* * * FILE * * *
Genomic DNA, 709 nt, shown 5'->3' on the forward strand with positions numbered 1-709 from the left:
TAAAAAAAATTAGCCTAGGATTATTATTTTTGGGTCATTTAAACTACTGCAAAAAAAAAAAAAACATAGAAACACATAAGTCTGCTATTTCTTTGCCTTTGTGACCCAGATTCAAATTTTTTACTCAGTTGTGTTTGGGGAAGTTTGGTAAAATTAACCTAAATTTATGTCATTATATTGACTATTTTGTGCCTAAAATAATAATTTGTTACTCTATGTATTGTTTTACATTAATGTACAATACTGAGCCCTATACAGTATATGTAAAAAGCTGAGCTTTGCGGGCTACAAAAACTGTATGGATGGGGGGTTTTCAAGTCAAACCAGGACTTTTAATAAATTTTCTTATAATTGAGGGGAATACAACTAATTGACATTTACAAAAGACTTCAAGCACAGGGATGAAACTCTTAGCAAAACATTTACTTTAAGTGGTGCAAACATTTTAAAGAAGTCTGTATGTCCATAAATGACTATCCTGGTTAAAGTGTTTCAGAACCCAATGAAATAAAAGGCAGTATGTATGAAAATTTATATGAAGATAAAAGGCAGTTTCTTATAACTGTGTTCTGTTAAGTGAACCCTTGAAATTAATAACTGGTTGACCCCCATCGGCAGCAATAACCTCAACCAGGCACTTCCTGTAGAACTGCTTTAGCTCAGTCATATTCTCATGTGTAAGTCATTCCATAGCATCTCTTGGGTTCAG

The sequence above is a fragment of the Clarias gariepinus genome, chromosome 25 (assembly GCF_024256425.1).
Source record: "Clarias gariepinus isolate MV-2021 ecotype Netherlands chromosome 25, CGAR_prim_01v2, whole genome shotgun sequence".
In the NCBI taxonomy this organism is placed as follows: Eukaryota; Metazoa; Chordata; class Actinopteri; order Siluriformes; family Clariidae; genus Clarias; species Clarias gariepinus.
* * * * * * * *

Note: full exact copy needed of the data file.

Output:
Genomic DNA, 709 nt, shown 5'->3' on the forward strand with positions numbered 1-709 from the left:
TAAAAAAAATTAGCCTAGGATTATTATTTTTGGGTCATTTAAACTACTGCAAAAAAAAAAAAAACATAGAAACACATAAGTCTGCTATTTCTTTGCCTTTGTGACCCAGATTCAAATTTTTTACTCAGTTGTGTTTGGGGAAGTTTGGTAAAATTAACCTAAATTTATGTCATTATATTGACTATTTTGTGCCTAAAATAATAATTTGTTACTCTATGTATTGTTTTACATTAATGTACAATACTGAGCCCTATACAGTATATGTAAAAAGCTGAGCTTTGCGGGCTACAAAAACTGTATGGATGGGGGGTTTTCAAGTCAAACCAGGACTTTTAATAAATTTTCTTATAATTGAGGGGAATACAACTAATTGACATTTACAAAAGACTTCAAGCACAGGGATGAAACTCTTAGCAAAACATTTACTTTAAGTGGTGCAAACATTTTAAAGAAGTCTGTATGTCCATAAATGACTATCCTGGTTAAAGTGTTTCAGAACCCAATGAAATAAAAGGCAGTATGTATGAAAATTTATATGAAGATAAAAGGCAGTTTCTTATAACTGTGTTCTGTTAAGTGAACCCTTGAAATTAATAACTGGTTGACCCCCATCGGCAGCAATAACCTCAACCAGGCACTTCCTGTAGAACTGCTTTAGCTCAGTCATATTCTCATGTGTAAGTCATTCCATAGCATCTCTTGGGTTCAG

The sequence above is a fragment of the Clarias gariepinus genome, chromosome 25 (assembly GCF_024256425.1).
Source record: "Clarias gariepinus isolate MV-2021 ecotype Netherlands chromosome 25, CGAR_prim_01v2, whole genome shotgun sequence".
In the NCBI taxonomy this organism is placed as follows: Eukaryota; Metazoa; Chordata; class Actinopteri; order Siluriformes; family Clariidae; genus Clarias; species Clarias gariepinus.